The Notebook of William Blake - Folio N99 and N98
Copyright © The British Library Board
N99 & N98
We see workings here of several poems for which the notebook has been rotated
to enter fair copies of poems. We see workings here of several poems, including
'Several Questions Answerd' in the top left, with lines salvaged from previous
drafts in the notebook (see N103). To the right of this poem, 'Let the Brothels
of Paris be opened' is a strongly felt criticism of the overindulgent French monarchy.
The poet's attack on Marie Antoinette in the final stanza ('The Queen of France
just touchd this Globe And the Pestilence darted from her robe') distorts Edmund
Burke's romantic description of the French Queen and Court in his Reflections
on the Revolution in France (1790): 'surely never lighted on this orb, which
she hardly seemed to touch, a more delightful vision.'
Blake started another poem at the bottom of this folio, which he carried over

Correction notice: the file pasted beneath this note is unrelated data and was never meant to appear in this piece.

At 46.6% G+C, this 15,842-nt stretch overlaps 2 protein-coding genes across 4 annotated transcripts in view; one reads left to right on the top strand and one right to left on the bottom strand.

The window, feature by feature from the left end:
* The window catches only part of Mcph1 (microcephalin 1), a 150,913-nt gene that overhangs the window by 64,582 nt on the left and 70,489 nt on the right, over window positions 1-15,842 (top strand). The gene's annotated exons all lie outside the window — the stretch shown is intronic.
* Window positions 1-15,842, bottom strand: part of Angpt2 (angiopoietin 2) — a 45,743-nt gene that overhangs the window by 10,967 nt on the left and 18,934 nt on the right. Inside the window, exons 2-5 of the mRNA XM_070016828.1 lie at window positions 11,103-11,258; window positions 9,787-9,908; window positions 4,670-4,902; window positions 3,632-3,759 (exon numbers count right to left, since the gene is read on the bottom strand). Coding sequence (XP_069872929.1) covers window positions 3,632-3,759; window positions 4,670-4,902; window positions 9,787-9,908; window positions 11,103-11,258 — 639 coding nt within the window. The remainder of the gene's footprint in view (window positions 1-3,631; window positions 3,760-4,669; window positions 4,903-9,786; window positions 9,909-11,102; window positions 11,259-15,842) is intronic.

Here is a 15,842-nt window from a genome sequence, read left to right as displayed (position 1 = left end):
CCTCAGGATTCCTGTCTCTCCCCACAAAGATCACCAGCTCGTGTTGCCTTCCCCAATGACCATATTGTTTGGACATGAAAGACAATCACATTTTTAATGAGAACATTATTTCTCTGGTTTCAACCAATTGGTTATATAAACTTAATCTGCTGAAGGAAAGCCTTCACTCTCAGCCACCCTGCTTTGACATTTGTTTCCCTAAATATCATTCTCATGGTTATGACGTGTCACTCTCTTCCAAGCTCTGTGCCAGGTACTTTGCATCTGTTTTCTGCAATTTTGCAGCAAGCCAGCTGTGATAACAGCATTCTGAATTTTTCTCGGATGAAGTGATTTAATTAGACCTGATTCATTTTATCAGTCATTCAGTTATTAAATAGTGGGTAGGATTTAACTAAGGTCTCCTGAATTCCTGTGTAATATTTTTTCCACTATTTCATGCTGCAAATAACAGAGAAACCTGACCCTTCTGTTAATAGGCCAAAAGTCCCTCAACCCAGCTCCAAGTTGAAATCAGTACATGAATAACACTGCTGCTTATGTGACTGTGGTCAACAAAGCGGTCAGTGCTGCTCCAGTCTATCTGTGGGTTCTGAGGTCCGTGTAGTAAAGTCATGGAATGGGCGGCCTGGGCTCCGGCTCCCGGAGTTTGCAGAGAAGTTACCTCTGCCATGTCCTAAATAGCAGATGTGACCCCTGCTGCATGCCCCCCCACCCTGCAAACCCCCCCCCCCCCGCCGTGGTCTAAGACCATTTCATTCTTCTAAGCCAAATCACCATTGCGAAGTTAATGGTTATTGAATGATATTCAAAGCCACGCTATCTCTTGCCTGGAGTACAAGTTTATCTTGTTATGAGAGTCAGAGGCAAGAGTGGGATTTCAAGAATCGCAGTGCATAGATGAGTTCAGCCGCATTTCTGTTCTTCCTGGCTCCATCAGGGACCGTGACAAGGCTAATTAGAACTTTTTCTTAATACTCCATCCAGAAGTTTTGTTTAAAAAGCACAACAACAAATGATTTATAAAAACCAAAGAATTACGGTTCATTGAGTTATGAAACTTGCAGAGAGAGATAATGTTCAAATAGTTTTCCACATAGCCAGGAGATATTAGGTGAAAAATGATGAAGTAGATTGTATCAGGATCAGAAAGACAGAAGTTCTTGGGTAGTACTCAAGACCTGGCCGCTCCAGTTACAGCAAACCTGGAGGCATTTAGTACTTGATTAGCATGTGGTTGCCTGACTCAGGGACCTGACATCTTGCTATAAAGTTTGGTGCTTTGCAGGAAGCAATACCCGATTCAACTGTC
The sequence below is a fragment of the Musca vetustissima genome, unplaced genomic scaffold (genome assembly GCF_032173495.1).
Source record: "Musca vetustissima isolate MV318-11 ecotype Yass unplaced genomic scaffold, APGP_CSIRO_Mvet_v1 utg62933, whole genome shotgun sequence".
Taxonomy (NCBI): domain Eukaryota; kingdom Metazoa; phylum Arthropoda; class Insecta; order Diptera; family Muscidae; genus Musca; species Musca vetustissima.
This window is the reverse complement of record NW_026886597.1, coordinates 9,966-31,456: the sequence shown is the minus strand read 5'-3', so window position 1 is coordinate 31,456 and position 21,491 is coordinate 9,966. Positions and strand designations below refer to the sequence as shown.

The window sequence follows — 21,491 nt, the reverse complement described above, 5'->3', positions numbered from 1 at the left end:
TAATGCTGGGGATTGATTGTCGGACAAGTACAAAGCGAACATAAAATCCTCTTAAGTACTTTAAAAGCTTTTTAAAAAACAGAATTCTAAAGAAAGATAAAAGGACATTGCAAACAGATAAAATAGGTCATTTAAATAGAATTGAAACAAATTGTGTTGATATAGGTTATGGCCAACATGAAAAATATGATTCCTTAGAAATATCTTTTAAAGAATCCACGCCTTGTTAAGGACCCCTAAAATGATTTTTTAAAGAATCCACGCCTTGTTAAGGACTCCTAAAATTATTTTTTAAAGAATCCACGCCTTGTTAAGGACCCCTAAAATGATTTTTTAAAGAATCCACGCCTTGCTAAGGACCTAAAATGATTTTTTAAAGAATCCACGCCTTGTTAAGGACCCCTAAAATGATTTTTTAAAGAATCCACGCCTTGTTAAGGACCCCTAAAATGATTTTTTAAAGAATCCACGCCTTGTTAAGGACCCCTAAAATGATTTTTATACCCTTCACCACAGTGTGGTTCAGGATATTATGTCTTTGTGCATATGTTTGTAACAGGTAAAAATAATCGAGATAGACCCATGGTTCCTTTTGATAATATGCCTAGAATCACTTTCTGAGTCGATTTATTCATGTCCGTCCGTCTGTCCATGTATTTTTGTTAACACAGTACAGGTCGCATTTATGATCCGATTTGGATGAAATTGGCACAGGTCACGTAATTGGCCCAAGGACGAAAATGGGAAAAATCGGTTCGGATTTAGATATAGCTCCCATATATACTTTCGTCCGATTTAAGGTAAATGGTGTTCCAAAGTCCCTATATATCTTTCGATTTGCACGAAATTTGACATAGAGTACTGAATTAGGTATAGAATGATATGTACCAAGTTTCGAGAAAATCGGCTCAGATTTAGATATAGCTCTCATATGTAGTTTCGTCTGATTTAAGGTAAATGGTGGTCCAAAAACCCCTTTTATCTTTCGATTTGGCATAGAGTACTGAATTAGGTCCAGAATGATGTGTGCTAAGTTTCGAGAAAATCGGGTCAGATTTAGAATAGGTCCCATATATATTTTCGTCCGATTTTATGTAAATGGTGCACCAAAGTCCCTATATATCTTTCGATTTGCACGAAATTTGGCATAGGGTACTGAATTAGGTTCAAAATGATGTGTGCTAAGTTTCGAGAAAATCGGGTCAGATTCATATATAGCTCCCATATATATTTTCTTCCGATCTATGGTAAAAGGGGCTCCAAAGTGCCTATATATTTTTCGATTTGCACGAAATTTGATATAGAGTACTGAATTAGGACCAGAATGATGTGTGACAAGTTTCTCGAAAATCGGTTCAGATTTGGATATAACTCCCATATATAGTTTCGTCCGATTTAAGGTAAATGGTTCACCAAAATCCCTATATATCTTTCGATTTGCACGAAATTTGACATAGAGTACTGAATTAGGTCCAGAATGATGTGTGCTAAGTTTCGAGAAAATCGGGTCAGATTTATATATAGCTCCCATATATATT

to the facing page. This poem, beginning 'Fayette beside King Lewis stood', has
been used by scholars to establish the finishing date for Blake's work on the
poems of Songs of Experience in the notebook. The poem makes reference
to the imprisonment of the French General Lafayette by the Austrians when he crossed
the border into Flanders in August 1792. Erdman, following F W Bateson, concludes
that the news of Lafayette's arrest would not have reached London until October
1792, although the poem could have been written some time after this.